Simulator, Stimulator

Last week was the roll out of another sport experiment on Meta Olympia; an individuals-based competition modelled after racing, extreme games, and track & field.

The whole idea behind Meta Olympia is simulating a prediction of the future through a single genre-specific media site.  In this manner, having multiple sports happening simultaneously has always been the goal, emulating a comprehensive property like ESPN.  Though not easily attainable in this pilot stage, it is a fundamental, if not necessary aspect to 'the games of tomorrow'.

Sketch by Shaun Mullen, capturing the whole mortal vs. Mars vibe.

Sketch by Shaun Mullen, capturing the whole mortal vs. Mars vibe.

This is where Pathfinder Marathon came in.  A sport with an isolated scope, fixed duration and easily relatable would limit the impact of existing resource constraints.  A race totally fit the bill.  What I loved about it was just how completely different it was to football/soccer.

Of course, we had to cook up the lore, the process of generating players that mapped to the demographic distribution of the world, and also create a simple simulator geared towards individual, race-style competition, but without the dependencies of a team sport programmed over multiple weeks and with much more substantial rules and gameplay, it was a much simpler exercise than the MAFL was.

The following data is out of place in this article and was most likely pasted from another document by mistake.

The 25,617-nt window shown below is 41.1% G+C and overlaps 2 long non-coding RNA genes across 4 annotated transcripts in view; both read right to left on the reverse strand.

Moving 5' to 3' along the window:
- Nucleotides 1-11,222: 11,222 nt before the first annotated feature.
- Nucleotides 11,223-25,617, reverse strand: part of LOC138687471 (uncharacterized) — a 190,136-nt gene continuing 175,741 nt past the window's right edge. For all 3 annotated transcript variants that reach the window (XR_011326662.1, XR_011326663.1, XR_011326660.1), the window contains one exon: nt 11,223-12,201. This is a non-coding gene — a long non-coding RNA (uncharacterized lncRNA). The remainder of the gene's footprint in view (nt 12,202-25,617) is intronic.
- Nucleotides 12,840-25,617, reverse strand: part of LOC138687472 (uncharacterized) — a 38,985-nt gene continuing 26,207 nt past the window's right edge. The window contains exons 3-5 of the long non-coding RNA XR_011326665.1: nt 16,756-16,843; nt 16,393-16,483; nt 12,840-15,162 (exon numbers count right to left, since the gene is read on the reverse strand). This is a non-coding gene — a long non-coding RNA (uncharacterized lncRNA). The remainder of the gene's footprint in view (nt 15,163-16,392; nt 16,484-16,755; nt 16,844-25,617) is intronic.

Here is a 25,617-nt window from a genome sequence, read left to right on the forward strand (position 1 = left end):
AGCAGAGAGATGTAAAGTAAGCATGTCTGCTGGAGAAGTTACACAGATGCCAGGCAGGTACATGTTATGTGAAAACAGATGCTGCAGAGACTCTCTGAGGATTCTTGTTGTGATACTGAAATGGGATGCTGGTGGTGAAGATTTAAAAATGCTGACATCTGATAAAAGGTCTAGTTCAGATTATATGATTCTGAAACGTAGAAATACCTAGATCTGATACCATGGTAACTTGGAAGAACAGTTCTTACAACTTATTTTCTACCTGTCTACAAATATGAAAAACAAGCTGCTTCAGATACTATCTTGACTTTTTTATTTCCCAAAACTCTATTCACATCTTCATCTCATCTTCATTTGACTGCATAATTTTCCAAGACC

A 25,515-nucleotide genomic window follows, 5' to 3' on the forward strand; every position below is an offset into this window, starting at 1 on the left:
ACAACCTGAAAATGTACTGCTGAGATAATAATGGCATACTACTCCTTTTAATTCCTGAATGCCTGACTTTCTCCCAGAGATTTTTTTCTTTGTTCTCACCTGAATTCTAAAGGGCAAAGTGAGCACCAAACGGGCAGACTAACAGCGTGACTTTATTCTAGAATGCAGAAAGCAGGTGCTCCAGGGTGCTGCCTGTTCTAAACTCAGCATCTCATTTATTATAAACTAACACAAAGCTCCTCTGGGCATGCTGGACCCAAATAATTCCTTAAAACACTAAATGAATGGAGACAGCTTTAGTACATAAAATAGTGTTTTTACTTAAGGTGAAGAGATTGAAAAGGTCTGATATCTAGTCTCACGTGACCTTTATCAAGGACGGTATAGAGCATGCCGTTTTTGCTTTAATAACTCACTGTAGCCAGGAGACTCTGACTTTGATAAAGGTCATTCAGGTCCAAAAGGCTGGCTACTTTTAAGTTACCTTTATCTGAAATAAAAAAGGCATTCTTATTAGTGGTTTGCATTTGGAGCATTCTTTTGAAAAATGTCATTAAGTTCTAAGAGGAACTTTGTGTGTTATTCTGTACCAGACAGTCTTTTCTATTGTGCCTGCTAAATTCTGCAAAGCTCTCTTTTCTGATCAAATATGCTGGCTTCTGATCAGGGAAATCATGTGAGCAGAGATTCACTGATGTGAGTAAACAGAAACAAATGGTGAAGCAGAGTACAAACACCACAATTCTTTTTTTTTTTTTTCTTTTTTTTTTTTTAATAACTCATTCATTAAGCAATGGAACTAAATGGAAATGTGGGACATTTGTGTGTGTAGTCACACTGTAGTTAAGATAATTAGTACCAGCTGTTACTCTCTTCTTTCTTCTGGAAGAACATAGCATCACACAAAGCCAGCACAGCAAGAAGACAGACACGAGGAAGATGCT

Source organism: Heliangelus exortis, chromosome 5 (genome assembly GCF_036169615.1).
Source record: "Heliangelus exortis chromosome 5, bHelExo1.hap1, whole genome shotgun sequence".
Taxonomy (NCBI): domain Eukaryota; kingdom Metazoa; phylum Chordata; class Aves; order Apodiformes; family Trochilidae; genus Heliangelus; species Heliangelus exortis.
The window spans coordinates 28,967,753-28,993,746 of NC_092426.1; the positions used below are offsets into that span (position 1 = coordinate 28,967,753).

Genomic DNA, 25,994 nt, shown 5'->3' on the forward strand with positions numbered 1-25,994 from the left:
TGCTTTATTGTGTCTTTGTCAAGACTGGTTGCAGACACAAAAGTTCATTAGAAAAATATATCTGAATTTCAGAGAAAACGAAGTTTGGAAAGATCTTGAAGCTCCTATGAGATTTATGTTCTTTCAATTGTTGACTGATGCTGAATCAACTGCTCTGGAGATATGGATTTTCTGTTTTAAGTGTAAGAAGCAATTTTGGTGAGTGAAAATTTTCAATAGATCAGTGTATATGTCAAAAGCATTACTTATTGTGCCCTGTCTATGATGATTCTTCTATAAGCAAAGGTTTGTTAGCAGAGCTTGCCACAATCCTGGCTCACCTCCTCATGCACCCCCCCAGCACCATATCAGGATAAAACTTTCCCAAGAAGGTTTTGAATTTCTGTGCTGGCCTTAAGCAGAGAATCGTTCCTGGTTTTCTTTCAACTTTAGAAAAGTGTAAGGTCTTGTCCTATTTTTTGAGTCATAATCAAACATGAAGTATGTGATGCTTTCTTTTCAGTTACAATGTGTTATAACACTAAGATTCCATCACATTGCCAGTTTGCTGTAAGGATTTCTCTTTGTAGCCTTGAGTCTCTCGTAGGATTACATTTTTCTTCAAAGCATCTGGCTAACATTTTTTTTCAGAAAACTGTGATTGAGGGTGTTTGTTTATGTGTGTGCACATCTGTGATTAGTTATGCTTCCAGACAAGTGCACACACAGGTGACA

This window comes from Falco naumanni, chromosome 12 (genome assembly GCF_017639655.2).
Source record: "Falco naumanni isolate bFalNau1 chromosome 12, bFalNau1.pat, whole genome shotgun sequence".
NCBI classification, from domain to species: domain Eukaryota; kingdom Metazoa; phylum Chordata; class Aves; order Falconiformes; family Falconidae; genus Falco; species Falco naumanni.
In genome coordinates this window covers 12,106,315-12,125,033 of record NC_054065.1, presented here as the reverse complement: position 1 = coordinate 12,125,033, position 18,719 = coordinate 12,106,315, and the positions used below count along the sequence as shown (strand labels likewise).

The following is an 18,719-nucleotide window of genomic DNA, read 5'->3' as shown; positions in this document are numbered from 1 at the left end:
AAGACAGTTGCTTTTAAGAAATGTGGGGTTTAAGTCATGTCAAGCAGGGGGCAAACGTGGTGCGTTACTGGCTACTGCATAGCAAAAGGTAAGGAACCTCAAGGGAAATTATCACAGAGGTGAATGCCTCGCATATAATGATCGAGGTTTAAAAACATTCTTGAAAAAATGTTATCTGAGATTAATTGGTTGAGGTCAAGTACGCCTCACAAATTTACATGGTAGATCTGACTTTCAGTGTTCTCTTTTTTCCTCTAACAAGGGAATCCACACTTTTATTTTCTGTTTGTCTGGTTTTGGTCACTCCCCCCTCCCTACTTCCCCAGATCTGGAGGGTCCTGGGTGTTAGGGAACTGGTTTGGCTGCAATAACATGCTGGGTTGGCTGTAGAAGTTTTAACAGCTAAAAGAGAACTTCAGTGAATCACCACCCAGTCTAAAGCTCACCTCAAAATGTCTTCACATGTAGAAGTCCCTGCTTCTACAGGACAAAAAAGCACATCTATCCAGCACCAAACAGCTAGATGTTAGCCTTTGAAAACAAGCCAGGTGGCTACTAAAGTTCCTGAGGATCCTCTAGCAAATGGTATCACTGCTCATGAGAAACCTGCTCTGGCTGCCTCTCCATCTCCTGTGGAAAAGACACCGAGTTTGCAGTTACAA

The probability-based engine created for Pathfinder Marathon.  Inputting competitors and their individual attributes derives the probability of performance against terrains as well as likelihood of injury/death and even loss of will.  The dots represent racer positions over time and the red lines the probability of a player tapping out for whatever reason.

The probability-based engine created for Pathfinder Marathon.  Inputting competitors and their individual attributes derives the probability of performance against terrains as well as likelihood of injury/death and even loss of will.  The dots represent racer positions over time and the red lines the probability of a player tapping out for whatever reason.

The trade off of this type of sport was coverage.  Rather than pacing out games against a schedule, we are forced to run each stage of the race daily... and to report it and generate the art and visual assets.  

Damn it!  There's a lot to do!  And for the first few days, there were a few moments of doubt that it was sustainable.

Like all good things, however, you need to get over the hump. 

From a newsroom perspective, after 5 days of reporting Pathfinder Marathon, we now look forward to running the simulator, dissecting the stage, culling the runners that DNF, and seeing how a bunch of meaningless numbers spat out by an arbitrary engine can become the source of meaning and stimulation!